scala

Tutorials about the Scala programming language.

How to create an executable JAR file with `scalac` (and run it with `scala`)

Table of Contents1 - Example2 - A more complex example3 - Summary

If you’re ever working on a really small Scala project — something that contains only a few source code files — and don’t want to use SBT to create a JAR file, you can do it yourself manually. Let’s look at a quick example. Note that the commands below work on Mac and Linux systems, and should work on Windows with minor changes.

Scala shell scripts hang indefinitely on MacOS 10.13 and 10.14 (won’t run) alvin April 15, 2019 - 6:37pm

If you run into a problem where a Scala shell script won’t run on MacOS — it hangs indefinitely without doing anything — hopefully this bug report will help. The solution is to change this line at the beginning of the Scala shell script:

exec scala -savecompiled "$0" "$@"

to this:

exec scala -nocompdaemon -savecompiled "$0" "$@"

I just had this problem with Scala 2.12.x and Java 8 running on MacOS 10.14.4, and I can confirm that adding -nocompdaemon solved the problem for me.

What def, val, and var fields in Scala traits look like after they’re compiled (including the classes that extend them)

Table of Contents1 - def field in trait2 - val field in trait (abstract)3 - val field in trait (concrete)4 - var field in trait (abstract)5 - var field in trait (concrete)6 - An abstract class in the middle7 - A trait in the middle8 - Summary

I generally have a pretty good feel for how Scala traits work, and how they can be used for different needs. As one example, a few years ago I learned that it’s best to define abstract fields in traits using def. But there are still a few things I wonder about.

Today I had a few free moments and I decided to look at what happens under the covers when you use def, val, and var fields in traits, and then mix-in or extend those traits with classes. So I created some examples, compiled them with scalac -Xprint:all, and then decompiled them with JAD to see what everything looks like under the covers.

I was initially going to write a summary here, but if you want to know how things work under the hood, I think it helps to work through the examples, so for today I’ll leave that as an exercise for the reader.

An example of stackable modifications in Scala

As a brief note today, here’s an example of stackable modifications in Scala.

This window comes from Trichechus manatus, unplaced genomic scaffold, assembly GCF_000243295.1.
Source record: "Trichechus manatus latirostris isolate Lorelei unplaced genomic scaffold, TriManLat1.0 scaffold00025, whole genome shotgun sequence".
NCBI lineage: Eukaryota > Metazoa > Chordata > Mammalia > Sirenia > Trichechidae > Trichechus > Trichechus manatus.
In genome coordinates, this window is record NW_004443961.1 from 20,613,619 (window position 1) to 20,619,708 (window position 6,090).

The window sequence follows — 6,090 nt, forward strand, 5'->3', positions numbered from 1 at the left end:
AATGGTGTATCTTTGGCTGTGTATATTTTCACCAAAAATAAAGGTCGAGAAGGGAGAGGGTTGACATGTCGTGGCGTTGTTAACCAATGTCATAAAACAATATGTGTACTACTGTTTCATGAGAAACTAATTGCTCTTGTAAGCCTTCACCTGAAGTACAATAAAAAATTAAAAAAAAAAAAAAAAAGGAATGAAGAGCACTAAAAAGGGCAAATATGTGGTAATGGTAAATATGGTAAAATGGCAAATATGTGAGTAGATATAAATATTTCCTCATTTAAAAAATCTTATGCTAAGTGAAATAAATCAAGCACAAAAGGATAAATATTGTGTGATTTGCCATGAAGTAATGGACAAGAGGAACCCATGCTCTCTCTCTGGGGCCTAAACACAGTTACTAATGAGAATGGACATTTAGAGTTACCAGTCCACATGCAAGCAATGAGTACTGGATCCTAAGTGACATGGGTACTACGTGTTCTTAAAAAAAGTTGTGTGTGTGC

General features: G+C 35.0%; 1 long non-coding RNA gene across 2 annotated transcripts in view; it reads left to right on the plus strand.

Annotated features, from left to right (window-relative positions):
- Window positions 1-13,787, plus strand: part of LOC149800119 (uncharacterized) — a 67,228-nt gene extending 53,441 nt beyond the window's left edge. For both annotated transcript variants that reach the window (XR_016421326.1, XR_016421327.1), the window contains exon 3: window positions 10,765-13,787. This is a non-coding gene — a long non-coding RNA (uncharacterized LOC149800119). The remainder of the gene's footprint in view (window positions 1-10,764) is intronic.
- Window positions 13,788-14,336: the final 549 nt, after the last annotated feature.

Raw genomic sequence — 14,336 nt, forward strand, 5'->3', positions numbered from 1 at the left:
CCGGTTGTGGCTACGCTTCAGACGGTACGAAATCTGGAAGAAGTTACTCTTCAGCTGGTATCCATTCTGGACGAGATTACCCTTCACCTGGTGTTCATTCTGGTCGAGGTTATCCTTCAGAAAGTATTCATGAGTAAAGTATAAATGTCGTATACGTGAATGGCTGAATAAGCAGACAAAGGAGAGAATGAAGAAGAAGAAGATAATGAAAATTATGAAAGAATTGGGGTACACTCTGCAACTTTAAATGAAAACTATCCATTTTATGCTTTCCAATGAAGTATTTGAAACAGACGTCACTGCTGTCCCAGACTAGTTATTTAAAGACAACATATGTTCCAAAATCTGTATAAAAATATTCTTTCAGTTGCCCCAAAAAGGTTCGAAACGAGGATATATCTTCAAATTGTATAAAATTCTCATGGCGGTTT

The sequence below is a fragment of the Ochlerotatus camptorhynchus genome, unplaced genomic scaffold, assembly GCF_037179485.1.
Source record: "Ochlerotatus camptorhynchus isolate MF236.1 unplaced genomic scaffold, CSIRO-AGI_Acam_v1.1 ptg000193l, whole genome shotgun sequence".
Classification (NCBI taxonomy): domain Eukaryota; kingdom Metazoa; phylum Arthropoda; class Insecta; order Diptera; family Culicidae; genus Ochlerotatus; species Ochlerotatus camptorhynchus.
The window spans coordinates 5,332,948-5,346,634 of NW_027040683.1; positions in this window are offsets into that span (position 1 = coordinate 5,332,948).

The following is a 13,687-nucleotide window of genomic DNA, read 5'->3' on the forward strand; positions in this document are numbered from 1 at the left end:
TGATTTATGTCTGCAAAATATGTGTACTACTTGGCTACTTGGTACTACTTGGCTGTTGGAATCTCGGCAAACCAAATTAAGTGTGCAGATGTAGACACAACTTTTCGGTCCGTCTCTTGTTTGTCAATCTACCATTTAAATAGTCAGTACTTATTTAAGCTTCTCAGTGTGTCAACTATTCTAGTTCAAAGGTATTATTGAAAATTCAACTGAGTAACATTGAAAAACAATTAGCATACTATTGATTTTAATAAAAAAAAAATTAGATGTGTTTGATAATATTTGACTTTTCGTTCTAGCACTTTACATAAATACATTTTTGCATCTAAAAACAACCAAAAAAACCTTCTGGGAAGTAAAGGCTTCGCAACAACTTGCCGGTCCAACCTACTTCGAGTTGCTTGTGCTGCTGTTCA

Lately I was curious about what super means when you mix Scala traits into a class or object. A simplified answer is that super refers to the last trait that’s mixed in, though I should be careful and note that this is an oversimplification.

This can be demonstrated in an example that uses both inheritance and mixins with traits. Given this combination of traits and classes:

Hello, Scala (free preview)

Note: The print version of Hello, Scala on Amazon will be going up to $20 (USD) this Saturday, April 13, 2019. It’s currently just $10, so you know, buy it while it’s on sale and all that. :)

If you like free things, here’s a link to a free preview (PDF) of the new version of my book, “Hello, Scala.” The book is 257 pages long, and the free preview contains the first 120 pages of it, so I hope it’s a significant preview. Hello, Scala is now available for sale, so you can buy the PDF, Kindle ebook, and/or printed book at this link.

How to left-justify a multiline Scala string

If you ever need to left-justify a multiline Scala string, the solution is to use the stripMargin method, as shown in this example:

def getWordFormatted(s: String): String = {
    s"""
      |
      |Word of the Day
      |---------------
      |Word: $s
    """.stripMargin
}

The | character has a special meaning when used in conjunction with stripMargin, so that method results in a string like this being output:

Scala/Dotty SIP process: A better `main` approach? alvin April 1, 2019 - 6:26pm

contributors.scala-lang.org remains my favorite website of late. This pre-SIP discussion looking for better ways to define a `main` method is a fun read that demonstrates a collaborative process.